Summer II Weekly Work Plan
Week 1: Immunology review of current concepts and the process of inflammation in the
immune defense.
Immunology: An Introduction, Ian Tizard, 2003
The natural history of the systemic inflammatory response syndrome, MS RangelFrausto, JAMA 1995 Jan 11; 272(2): 117-123
Systemic Inflammatory Response Syndrome, Steven Burdette, E-medicine 2006
Immunological response to infection and its role in septic shock, CL Casey,
Critical Care Clinician 2000; 16:193-211
Week 2: Acute and chronic effects of inflammatory mediators
Foye’s Principles of Medicinal Chemistry, David A Williams, PhD, 2002
Pro-inflammatory-anti-inflammatory cytokine dynamics mediated by cytokinereceptor dynamics in monocytes, Seymour, R, Mathematical Medicine and
Biology 2001; 18:159-192
Differential inhibition of inflammatory cytokine release from cultured alveolar
macrophages from smokers and non-smokers, T. Dandrea, Human Experimental
Toxicology, 1997 Oct;16(10):577-588
Eicosanoids and inflammatory response, National Academy of Sciences, 2006
p53 as a suppressor of inflammatory response in mice, Elena Komarova, The
FASEB Journal 2005; 19:1030-1032
Acute –phase proteins and other systemic inflammatory responses to
inflammation, C. Gabay, NEJM 1999; 340:448-454
Cutting Edge: an endogenous pathway to systemic inflammatory response
syndrome-like reactions through Toll-like receptor, GB Johnson, J Immunology
2004; 172:20-24
Week 3: Chronic diseases with known or proposed inflammatory component and
diagnostic tests for immune chemicals related to inflammation
Inflammatory cytokine levels correlate with amyloid load in transgenic mouse
models of Alzheimer’s disease, Nikunj Patel, Journal of Neuroinflammation 2005;
2:9
Inflammatory Cytokines as Risk Factors for a First Venous Thrombosis: A
prospective Population-Based Study, Sverre Crhistiansen, PLoS medical journal
Measurement of inflammatory cytokines by multicytokine assay in tears, L.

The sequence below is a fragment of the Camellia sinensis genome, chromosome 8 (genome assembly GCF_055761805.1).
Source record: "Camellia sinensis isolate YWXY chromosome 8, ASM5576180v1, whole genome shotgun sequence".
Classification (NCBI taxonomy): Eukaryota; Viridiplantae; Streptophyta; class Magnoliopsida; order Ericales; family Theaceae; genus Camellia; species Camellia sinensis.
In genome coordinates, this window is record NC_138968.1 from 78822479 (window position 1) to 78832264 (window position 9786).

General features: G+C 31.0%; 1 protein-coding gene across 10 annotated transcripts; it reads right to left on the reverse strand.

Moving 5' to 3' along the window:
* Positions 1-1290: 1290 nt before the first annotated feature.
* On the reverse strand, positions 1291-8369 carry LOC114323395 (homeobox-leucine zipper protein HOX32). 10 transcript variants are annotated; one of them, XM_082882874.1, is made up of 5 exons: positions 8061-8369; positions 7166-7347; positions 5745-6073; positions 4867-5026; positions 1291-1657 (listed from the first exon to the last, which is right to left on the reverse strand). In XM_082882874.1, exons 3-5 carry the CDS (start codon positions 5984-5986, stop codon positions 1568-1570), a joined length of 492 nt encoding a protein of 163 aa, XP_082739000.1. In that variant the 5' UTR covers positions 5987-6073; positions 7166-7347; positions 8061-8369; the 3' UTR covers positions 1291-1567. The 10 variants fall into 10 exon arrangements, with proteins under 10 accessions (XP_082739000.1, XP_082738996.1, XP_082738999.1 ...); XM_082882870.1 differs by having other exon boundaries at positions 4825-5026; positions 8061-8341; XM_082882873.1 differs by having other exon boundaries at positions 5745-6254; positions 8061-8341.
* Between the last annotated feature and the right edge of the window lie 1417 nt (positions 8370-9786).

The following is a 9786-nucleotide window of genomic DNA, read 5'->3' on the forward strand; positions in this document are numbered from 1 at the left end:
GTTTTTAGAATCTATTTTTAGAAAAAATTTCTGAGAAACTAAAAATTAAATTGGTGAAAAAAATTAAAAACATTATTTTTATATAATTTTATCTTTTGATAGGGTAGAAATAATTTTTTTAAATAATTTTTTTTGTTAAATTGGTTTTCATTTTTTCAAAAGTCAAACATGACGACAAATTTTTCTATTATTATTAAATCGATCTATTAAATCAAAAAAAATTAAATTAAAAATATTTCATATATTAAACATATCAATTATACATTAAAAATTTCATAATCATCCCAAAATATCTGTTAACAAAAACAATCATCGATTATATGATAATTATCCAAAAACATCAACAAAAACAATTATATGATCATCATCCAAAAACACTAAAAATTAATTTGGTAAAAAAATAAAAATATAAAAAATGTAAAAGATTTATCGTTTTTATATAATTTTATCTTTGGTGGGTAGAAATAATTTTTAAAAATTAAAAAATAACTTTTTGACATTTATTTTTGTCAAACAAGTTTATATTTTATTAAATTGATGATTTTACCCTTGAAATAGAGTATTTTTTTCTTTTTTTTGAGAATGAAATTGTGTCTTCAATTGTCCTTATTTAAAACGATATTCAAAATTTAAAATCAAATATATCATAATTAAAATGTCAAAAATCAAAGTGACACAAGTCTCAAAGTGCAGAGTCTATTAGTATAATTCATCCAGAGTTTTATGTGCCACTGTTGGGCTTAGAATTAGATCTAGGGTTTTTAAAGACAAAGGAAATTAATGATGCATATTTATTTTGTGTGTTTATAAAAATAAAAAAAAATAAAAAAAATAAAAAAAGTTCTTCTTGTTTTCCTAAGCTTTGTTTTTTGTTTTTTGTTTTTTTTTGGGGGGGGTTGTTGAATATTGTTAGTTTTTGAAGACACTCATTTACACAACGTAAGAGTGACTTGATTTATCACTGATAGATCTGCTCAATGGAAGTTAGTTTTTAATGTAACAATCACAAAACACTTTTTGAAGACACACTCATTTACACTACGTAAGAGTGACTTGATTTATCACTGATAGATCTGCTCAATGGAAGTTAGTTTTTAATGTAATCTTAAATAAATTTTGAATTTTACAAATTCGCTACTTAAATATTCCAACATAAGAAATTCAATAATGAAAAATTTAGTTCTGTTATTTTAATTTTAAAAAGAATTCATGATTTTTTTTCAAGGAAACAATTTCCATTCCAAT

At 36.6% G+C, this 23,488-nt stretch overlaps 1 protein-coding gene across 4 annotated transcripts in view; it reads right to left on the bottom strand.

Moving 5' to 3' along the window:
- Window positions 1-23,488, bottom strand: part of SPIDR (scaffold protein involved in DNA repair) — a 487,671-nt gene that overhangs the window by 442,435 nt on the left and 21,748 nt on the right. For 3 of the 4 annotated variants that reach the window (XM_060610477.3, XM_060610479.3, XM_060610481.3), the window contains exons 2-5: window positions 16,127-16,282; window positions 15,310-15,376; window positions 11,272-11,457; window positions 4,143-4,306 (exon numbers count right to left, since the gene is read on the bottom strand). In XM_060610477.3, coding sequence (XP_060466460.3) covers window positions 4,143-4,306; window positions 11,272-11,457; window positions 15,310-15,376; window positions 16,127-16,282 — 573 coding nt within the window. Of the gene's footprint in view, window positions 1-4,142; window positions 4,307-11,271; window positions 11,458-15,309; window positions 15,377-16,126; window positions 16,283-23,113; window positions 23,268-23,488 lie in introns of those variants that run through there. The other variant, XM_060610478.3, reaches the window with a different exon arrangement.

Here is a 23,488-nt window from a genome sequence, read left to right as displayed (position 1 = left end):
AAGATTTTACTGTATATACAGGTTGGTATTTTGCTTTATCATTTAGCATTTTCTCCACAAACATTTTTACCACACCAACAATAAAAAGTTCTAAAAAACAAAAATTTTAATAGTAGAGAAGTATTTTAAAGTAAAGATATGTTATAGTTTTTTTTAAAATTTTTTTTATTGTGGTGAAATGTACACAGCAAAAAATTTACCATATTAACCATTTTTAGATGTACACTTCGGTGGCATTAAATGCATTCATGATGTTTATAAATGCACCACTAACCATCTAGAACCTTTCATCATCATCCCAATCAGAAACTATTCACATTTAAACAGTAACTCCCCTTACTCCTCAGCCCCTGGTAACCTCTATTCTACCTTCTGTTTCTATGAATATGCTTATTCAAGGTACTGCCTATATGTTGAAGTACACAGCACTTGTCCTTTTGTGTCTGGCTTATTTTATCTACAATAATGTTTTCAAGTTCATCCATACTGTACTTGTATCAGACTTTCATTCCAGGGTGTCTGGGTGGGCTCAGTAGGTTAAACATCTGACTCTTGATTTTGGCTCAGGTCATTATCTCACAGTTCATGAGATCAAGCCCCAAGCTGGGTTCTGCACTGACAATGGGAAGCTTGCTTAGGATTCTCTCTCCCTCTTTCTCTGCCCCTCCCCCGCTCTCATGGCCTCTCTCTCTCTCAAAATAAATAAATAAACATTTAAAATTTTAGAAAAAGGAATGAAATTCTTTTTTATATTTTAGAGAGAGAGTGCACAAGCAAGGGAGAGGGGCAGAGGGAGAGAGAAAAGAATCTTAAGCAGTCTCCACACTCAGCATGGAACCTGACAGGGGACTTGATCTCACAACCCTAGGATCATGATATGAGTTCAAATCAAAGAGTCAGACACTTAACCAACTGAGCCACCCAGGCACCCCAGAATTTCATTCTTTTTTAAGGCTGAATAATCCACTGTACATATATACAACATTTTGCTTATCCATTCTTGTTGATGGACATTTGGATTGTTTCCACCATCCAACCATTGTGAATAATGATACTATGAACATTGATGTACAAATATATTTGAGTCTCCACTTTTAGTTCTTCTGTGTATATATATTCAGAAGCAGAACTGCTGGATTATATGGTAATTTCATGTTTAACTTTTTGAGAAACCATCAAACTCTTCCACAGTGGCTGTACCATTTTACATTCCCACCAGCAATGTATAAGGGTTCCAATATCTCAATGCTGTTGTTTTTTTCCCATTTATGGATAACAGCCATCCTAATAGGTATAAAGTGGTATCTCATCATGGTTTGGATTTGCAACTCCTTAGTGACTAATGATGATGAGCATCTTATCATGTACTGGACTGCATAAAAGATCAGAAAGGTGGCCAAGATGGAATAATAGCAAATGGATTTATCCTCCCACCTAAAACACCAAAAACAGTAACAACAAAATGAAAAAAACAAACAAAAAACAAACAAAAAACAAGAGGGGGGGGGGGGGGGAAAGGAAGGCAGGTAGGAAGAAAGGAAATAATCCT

Malvitte, British Journal of Ophthalmology, 2006; 91:29-32
Aging and Inflammation, Life Extension Foundation, 2004
Heart Disease and the inflammatory response, Wolfgang Koenig, BMJ 2000 July
22; 321(7255): 187-188
TNF-{alpha} neutralization in cytokine-driven disease: a mathematical model to
account for therapeutic success in rheumatoid arthritis but therapeutic failure in
systemic inflammatory response syndrome, M. Jit, Rheumatology, 2005; 44: 323331
The inflammatory response: friend or enemy for muscle injury? H. Toumi, British
Journal of Sports Medicine 2003; 37:284-286
Systemic Inflammatory Response in Progression to Severe Sepsis in Critically Ill
Patients, Corianne Alberti, American Journal of Respiratory and Critical Care
Medicine 2005; Vol 171:461-468
New-onset hypertension and inflammatory response/poor outcome in acute
ischemic stroke, M.Rodriguez-Yanez, Neurology 2006; 67:1973-1978
The cellular inflammatory response in human spinal cords after injury, Jennifer
Fleming, Brain 2006; 129(12):3249-3269
Inflammatory Mediators in Gastrointestinal Defense and Injury, JL Wallace,
Experimental Biology and Medicine, 2001; 226(11): 1003-1015
Week 4: Nutritional therapies to control inflammation and drug therapies that affect
inflammation
The Inflammation Syndrome: The complete Nutritional Program to Prevent and
Reverse Heart Disease, Arthritis, Diabetes, Allergies, and Asthma, Jack Challem,
M.D., 2003
Differential Induction of Pro- and Anti- Inflammatory Cytokines in Whole Blood
by Bacteria: Effects of Antibiotic Treatment, JT Frieling, Antimicrobial Agents
and Chemotherapy, 1997; July: 1439-1443
Reduced prevalence of AD in users of NSAIDS and H2 receptor antagonists: The
Cache County Study, Anthony Breitner, Neurology 2000; 54:2066-71
Week 5: Alternative therapies that affect inflammatory chemicals and lifestyle changes
for immune health
Stop Inflammation Now! : A step-by-step Plan to Prevent, Treat, and Reverse
Inflammation, Richard M. Fleming, M.D., 2004
Systemic Inflammation and Surgery, Susan Conova, In Vivo 2002, Vol 1: Issue 2
Herbal Medicine: Expanded Commission E Monographs, Bluemthal, 2000
Positive Energy, Judith Orloff M.D., 2005
Conclusion:
Because the immune system is so important to long term health and because
immune chemicals can have all types of effects, I would like to research and review the
immune cytokines related to their short and long term affects during the inflammation
process. The immune system as an undergraduate biological subtopic is covered at
various levels of detail depending on the course. Being able to focus my studies on these
important chemicals and their functions will allow me to not only help students and
clients understand long term inflammatory effects, but to help them make decisions on
proper therapies for themselves as well as their patients and pets. As a teacher and
scientist, I will be able to have an in-depth understanding and preparedness to answer
questions and determine proper treatments for my patients at all stages of their lives.
Presentations to interested faculty, nursing students, and community health members
either face to face or via the web can be conducted.